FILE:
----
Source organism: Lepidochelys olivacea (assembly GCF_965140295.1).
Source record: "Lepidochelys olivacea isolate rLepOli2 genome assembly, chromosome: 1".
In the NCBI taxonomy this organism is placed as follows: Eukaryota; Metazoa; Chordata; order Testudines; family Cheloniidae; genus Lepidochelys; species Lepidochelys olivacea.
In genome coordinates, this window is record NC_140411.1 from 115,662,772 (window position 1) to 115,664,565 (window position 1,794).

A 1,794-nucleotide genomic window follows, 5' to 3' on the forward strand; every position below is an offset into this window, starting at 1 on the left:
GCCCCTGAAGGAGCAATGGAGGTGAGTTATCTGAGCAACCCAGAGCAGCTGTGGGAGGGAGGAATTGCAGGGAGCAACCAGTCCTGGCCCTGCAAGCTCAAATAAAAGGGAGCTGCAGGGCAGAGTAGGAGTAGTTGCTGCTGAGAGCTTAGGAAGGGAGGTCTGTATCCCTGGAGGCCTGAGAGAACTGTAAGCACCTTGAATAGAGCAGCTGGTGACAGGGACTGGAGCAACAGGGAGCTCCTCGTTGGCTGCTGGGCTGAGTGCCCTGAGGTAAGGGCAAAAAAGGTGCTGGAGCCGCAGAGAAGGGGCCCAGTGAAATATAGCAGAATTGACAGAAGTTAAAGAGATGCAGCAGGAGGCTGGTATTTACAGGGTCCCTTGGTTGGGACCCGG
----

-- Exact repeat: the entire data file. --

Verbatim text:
Source organism: Lepidochelys olivacea (assembly GCF_965140295.1).
Source record: "Lepidochelys olivacea isolate rLepOli2 genome assembly, chromosome: 1".
In the NCBI taxonomy this organism is placed as follows: Eukaryota; Metazoa; Chordata; order Testudines; family Cheloniidae; genus Lepidochelys; species Lepidochelys olivacea.
In genome coordinates, this window is record NC_140411.1 from 115,662,772 (window position 1) to 115,664,565 (window position 1,794).

A 1,794-nucleotide genomic window follows, 5' to 3' on the forward strand; every position below is an offset into this window, starting at 1 on the left:
GCCCCTGAAGGAGCAATGGAGGTGAGTTATCTGAGCAACCCAGAGCAGCTGTGGGAGGGAGGAATTGCAGGGAGCAACCAGTCCTGGCCCTGCAAGCTCAAATAAAAGGGAGCTGCAGGGCAGAGTAGGAGTAGTTGCTGCTGAGAGCTTAGGAAGGGAGGTCTGTATCCCTGGAGGCCTGAGAGAACTGTAAGCACCTTGAATAGAGCAGCTGGTGACAGGGACTGGAGCAACAGGGAGCTCCTCGTTGGCTGCTGGGCTGAGTGCCCTGAGGTAAGGGCAAAAAAGGTGCTGGAGCCGCAGAGAAGGGGCCCAGTGAAATATAGCAGAATTGACAGAAGTTAAAGAGATGCAGCAGGAGGCTGGTATTTACAGGGTCCCTTGGTTGGGACCCGG